In that regard, if VISTA's own built-in security is at least equal to the best of the third party software that has been reviewed here, then VISTA does merit serious attention and accolades. Otherwise, it does not.

    I point to the most recent issue of PC Magazine which devotes considerable attention to VISTA. In fact, the subtitle to the January 2007 ("double issue") is: "The Essential Guide [to VISTA]." For all the hooplas that PC Magazine heaps on Windows VISTA there is, nonetheless, a sobering note of caution on page 89 of the magazine.

    The heading on that page is "Microsoft Locks Down Security . . . and Roils Security Vendors" (ellipses in the original title). The key to Microsoft's security of the VISTA OS, according to PC Magazine, is Microsoft's "PatchGuard." PC Magazine says of "PatchGuard:" "[e]ven more important, though, are the obstacles that PatchGuard raises. PatchGuard completely locks down the components of Vista, preventing any and all modifications. If malware somehow breaches the containment vessel and taints the kernel, Patchguard kills off the intrusion by deliberately crashing the system. [Thus], [r]ootkits won't be able to hide by subverting the Windows kernel. Vista will be more secure and stable because the most important system elements can't be changed."

    But, then, PC Magazine adds, "[t]here is a dark side to this lockdown. Many third-party security vendors also patch into the kernel at a very low level to offer additional security protection. PatchGuard keeps out everyone -- bad guys, good guys, even Microsoft apps." Of note, PC Magazine says, "Microsoft really, really (emphasis in the original with the second "really") wants third party vendors to stay out of the kernel." To get around this third party vendors will, according to PC Magazine, have to explain to Microsoft why they want to patch the kernel, but this means giving up the vendors' own secrets. The big Companies, according to PC Magazine, such as McAfee, Trend Micro, F-Secure, Symantec and Computer Associates, will be working with Microsoft to work out compatibility issues. But, where does that leave everyone else?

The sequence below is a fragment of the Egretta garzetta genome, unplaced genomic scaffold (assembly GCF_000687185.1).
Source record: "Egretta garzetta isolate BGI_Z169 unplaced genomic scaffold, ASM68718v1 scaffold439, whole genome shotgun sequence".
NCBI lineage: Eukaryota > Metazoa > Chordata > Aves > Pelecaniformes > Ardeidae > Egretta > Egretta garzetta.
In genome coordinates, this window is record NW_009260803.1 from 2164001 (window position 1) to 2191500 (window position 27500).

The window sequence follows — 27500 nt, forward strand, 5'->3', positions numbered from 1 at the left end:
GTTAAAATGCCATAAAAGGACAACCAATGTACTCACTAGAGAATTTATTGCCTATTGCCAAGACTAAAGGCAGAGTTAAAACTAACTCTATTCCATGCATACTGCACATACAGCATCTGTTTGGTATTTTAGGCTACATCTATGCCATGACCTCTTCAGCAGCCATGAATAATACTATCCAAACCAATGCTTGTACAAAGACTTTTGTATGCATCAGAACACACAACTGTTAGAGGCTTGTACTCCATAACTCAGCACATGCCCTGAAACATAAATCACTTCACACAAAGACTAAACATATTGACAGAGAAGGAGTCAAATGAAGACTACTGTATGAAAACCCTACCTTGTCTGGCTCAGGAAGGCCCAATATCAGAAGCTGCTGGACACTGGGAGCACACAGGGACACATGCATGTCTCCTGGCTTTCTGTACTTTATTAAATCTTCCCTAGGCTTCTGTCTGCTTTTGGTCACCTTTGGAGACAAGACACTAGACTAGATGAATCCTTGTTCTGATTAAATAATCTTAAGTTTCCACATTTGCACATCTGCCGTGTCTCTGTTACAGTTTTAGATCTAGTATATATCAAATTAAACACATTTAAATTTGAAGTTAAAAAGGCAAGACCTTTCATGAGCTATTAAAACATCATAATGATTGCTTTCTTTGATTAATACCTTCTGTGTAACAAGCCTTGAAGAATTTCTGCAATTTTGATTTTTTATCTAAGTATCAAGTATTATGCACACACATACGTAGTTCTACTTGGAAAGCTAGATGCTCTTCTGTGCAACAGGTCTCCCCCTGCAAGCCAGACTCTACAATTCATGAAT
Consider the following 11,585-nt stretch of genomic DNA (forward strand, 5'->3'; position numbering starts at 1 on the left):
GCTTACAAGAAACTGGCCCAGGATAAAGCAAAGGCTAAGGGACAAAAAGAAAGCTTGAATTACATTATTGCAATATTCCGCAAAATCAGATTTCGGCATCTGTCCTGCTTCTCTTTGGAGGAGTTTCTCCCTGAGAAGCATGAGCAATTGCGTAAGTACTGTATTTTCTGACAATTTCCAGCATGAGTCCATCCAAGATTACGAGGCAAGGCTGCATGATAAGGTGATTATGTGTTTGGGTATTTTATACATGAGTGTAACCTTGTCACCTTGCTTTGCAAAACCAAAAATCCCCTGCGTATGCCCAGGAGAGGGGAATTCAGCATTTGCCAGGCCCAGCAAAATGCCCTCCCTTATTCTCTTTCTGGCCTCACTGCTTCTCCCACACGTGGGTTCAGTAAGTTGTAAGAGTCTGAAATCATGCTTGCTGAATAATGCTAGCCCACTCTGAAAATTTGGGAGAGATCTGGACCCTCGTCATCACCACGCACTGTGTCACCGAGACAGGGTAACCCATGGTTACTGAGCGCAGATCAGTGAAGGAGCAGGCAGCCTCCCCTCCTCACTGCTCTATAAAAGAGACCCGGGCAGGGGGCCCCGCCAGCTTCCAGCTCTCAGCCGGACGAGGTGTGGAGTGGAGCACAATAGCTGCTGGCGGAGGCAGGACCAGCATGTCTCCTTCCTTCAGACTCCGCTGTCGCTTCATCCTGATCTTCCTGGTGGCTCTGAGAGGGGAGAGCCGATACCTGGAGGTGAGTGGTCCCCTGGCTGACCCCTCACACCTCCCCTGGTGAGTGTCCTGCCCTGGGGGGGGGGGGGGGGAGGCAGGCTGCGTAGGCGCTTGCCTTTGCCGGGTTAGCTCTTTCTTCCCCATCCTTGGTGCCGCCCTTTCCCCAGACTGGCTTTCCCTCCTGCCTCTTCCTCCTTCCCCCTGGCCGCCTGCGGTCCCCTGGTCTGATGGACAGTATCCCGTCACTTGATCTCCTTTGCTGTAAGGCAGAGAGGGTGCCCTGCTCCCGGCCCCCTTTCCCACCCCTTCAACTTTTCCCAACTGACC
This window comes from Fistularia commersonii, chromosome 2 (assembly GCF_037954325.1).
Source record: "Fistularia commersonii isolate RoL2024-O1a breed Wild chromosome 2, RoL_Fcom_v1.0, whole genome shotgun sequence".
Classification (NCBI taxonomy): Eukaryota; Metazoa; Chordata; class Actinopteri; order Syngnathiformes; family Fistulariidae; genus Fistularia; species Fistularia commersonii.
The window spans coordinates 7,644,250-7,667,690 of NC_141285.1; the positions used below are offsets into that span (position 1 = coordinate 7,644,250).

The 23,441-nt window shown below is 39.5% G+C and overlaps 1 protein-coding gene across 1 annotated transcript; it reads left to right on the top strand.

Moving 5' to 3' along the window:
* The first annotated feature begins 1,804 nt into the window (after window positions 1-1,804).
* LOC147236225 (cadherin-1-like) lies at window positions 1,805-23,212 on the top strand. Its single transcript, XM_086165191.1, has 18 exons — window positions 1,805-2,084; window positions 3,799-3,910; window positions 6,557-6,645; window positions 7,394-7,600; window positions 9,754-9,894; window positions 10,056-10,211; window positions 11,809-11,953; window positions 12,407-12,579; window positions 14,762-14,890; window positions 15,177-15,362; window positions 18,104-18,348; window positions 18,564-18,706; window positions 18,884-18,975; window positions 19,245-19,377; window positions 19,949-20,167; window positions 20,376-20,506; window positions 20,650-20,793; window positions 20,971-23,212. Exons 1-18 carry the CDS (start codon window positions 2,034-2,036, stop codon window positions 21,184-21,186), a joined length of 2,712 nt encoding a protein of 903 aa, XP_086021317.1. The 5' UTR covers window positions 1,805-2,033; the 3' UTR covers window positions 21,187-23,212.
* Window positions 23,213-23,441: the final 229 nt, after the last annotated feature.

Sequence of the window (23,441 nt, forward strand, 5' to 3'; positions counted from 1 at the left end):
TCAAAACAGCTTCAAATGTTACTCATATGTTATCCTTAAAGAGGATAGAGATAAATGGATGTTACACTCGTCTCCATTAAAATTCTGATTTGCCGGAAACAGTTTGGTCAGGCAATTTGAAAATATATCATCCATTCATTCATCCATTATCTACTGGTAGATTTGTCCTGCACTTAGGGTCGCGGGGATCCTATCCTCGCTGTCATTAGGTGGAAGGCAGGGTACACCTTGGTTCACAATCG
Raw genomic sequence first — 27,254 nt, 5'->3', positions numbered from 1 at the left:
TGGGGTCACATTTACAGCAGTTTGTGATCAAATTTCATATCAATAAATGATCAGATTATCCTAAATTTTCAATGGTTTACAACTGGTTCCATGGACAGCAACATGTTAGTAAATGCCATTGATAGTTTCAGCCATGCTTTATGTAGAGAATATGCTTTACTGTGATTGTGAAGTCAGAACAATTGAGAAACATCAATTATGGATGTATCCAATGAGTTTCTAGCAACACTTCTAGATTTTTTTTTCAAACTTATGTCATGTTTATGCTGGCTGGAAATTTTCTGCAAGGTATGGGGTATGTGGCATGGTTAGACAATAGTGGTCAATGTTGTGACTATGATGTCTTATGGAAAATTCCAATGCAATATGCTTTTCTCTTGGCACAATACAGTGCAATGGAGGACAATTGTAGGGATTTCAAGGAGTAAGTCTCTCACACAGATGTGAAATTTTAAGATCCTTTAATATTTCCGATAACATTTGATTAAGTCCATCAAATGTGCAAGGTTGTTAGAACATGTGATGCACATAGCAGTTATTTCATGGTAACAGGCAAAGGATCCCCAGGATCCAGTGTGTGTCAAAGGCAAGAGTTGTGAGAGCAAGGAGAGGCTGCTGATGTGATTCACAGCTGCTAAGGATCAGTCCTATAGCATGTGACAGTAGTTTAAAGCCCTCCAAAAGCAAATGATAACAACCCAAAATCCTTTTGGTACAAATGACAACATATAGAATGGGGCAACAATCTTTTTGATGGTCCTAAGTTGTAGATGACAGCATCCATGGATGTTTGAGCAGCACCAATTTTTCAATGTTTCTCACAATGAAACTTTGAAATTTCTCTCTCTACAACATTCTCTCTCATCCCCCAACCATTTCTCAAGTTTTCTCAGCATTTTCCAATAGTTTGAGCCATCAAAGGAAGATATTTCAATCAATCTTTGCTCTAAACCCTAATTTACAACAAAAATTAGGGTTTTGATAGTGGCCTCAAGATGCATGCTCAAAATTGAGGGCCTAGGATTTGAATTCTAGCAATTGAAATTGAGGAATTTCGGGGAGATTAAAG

If Microsoft's PatchGuard technology were really all that one needs to lockdown the OS, then, so be it and wouldn't that be wonderful? All the better for Microsoft and for the user as the latter can save considerable money and time worrying about stability of his machine and with compatibility issues. But, such is not the case. PC Magazine says, quoting from Symantec's Security Response, "[h]ackers have already broken PatchGuard and can disable it" . . . [and] "legitimate security vendors can no longer protect the kernel."

    The matter of Microsoft's desire to monopolize the arena of computer security has, I know, been raised some months ago. But now, as VISTA, is just about ready to make its long-awaited debut and dispensed like so many AOL giveaways, what is one to do about security. Perhaps, for now, the bulk of users, apart from big business, can avoid VISTA altogether and be none the worse for it. But, in the next several years, XP will be phased out and, ultimately, given no further support. Do we rely on Microsoft virtually for everything -- OS, security apps, office apps, graphics, etc.? Any comments? Any concerns?
     
  9. Pedro

    Pedro Registered Member

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    Some thoughts:
    1- hackers can do it, so can third party vendors?
    2- if it were impossible to get to the kernel, why would it be necessary to install security all the way up there?
    3- if one is worried, LINUX? :rolleyes:
    4- no matter the argument, Microsoft HAS to work a solution with third party vendors. Or not sell in the EU:D